By Avivah Wittenberg-Cox
A number of recent books and media attention are focusing on the rise of women and the negative impacts on men. The Richer Sex and Manning Up are fascinating accounts of a tipping point in gender relations that has developed before our eyes. The corporate reality on gender balance remains somewhat more unbalanced, as our recent Gender Balance Scorecards show.
Part of the reason may be the way that we have gone about it. Here are a few basic suggestions to adapt corporate balancing initiatives to the reality of the times:
1. Make it strategic. Make it a business issue, not a women’s issue or a diversity issue.
2. Make it balanced. Focus on the ratio of women AND men, not just the percentage of women in all metrics and KPIs.
3. Make targets neutral. Aim for an acceptable ratio for both genders, not just women, e.g. a minimum of 40 percent of EITHER gender across ALL functions.
4. Make managers gender bilingual. Train ALL managers, men and women, to be skilled in managing across genders (just as you equip them to be competent across cultures).
5. Make managers accountable. Shift accountability for progress on gender balancing to managers of teams, rather than on individuals.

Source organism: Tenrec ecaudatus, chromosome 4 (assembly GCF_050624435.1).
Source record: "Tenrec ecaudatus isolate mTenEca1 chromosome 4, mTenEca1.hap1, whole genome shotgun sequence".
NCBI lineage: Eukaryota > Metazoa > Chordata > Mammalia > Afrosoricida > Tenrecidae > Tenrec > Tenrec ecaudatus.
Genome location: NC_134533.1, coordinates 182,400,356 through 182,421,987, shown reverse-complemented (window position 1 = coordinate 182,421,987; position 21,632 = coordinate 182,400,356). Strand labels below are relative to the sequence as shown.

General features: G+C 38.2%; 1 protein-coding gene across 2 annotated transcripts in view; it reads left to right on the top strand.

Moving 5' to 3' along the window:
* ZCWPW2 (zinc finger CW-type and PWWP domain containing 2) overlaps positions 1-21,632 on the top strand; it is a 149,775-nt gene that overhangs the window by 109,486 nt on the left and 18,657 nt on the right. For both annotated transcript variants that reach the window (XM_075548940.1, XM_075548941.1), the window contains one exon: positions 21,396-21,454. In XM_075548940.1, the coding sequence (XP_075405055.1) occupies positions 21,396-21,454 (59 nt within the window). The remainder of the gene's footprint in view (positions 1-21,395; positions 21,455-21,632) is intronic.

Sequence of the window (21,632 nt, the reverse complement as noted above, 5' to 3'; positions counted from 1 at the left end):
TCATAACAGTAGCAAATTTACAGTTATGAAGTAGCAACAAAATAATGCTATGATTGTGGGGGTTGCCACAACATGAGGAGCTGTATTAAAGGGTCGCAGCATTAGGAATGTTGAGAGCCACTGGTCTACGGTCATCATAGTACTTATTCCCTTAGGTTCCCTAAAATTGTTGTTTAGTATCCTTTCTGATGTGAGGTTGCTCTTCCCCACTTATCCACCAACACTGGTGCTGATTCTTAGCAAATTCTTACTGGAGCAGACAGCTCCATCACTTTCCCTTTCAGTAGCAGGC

6. Celebrate “bilingual” competence. Most companies make a lot of noise about the women they promote. Also celebrate the managers who identified, developed and promoted them — that’s where the skills are lacking today.
7. Embed flexibility. Measure output, not input. Let high performers work where and when they want, as long as they deliver. Forget work/ life for women; create flexibility for all and help managers manage flexible, virtual teams.
8. Make careers flexible, too. Adapt linear, unbroken, up or out career patterns to recognize multiple career paths. If you identify all your high-potential talent between 30 and 35, you are likely excluding women and a growing number of men.
9. Never say the word “women.” dump the old language and become truly bilingual and inclusive of both men and women. Replace the common “women in leadership,” “assertiveness training for women,” “coaching and mentoring for women” with a focus on balance, talent or customers — and ensure that all your development programs are balanced within your target range now.
10. Stop accusing men. Stop running workshops called “unconscious bias,” “discrimination” or “stereotyping.” Position gender balancing as a business opportunity; you’ll find both men and women enthusiastically getting on board.
Avivah Wittenberg-Cox is CEO of gender consultancy 20-first as well as author of HOW Women Mean Business. She can be reached at email@example.com.